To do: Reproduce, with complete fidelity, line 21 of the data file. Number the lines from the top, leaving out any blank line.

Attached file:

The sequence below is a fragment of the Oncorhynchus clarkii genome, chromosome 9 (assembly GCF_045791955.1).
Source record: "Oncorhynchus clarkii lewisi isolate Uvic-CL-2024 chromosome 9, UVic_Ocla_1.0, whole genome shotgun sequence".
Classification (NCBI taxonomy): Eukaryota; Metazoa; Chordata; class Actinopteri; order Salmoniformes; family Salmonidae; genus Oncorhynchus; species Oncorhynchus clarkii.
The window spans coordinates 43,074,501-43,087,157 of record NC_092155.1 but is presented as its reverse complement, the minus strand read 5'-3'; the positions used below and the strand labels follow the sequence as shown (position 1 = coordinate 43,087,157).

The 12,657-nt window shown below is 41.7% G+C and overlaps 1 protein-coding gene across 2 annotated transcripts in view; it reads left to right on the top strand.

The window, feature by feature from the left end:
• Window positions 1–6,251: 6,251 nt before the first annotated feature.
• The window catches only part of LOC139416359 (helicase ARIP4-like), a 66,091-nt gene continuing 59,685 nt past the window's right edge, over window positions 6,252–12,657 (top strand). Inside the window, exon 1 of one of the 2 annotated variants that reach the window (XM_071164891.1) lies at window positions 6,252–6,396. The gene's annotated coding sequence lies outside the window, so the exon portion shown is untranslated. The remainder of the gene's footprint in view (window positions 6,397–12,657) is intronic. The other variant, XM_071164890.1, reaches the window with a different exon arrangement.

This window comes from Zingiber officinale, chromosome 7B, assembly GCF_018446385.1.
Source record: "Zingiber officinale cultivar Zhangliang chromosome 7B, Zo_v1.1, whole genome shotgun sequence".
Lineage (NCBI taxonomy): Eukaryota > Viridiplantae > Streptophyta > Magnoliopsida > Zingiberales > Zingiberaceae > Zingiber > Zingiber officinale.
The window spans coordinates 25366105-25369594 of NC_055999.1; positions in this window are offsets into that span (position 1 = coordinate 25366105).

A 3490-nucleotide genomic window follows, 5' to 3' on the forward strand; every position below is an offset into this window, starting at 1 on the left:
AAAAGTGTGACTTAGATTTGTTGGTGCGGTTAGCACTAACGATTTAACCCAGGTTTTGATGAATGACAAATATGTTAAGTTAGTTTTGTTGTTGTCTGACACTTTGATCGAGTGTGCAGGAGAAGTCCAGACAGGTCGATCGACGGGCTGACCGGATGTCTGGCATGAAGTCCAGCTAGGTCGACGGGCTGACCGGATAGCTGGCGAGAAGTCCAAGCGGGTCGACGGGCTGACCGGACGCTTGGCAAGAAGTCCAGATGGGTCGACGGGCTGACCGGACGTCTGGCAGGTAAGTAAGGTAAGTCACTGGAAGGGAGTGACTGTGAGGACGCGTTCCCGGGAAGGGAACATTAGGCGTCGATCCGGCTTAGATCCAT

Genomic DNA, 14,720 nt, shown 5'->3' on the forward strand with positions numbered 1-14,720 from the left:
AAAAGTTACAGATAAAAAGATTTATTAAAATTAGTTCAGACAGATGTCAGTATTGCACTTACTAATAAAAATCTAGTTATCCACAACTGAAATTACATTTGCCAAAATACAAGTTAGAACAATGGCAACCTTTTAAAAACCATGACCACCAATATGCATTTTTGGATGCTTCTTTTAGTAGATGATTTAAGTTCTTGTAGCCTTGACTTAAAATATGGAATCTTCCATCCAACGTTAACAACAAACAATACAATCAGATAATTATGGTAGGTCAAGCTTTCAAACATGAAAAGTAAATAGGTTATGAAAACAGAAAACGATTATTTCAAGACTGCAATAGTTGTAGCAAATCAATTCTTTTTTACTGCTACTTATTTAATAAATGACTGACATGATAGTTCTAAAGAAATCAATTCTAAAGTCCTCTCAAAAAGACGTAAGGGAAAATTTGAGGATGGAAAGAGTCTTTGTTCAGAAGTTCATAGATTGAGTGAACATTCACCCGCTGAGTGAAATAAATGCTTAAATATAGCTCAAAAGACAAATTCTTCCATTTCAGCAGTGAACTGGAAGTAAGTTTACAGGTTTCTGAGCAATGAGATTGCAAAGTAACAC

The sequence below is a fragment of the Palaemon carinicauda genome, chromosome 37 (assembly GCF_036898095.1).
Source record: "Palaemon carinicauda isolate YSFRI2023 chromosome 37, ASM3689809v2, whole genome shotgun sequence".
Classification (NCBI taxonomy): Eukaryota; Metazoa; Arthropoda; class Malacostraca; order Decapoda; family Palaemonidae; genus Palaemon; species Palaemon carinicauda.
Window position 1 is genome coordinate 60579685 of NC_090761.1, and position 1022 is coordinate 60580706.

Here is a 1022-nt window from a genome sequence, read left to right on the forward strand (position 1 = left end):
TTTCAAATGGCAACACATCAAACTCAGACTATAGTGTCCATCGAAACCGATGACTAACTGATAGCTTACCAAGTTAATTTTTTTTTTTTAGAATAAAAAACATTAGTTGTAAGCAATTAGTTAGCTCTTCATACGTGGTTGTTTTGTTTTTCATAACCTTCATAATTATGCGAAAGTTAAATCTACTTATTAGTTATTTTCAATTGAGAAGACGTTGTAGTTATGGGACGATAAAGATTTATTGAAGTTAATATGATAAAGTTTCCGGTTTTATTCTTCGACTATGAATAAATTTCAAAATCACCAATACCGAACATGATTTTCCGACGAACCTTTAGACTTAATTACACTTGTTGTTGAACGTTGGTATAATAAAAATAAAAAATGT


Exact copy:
Here is a 1022-nt window from a genome sequence, read left to right on the forward strand (position 1 = left end):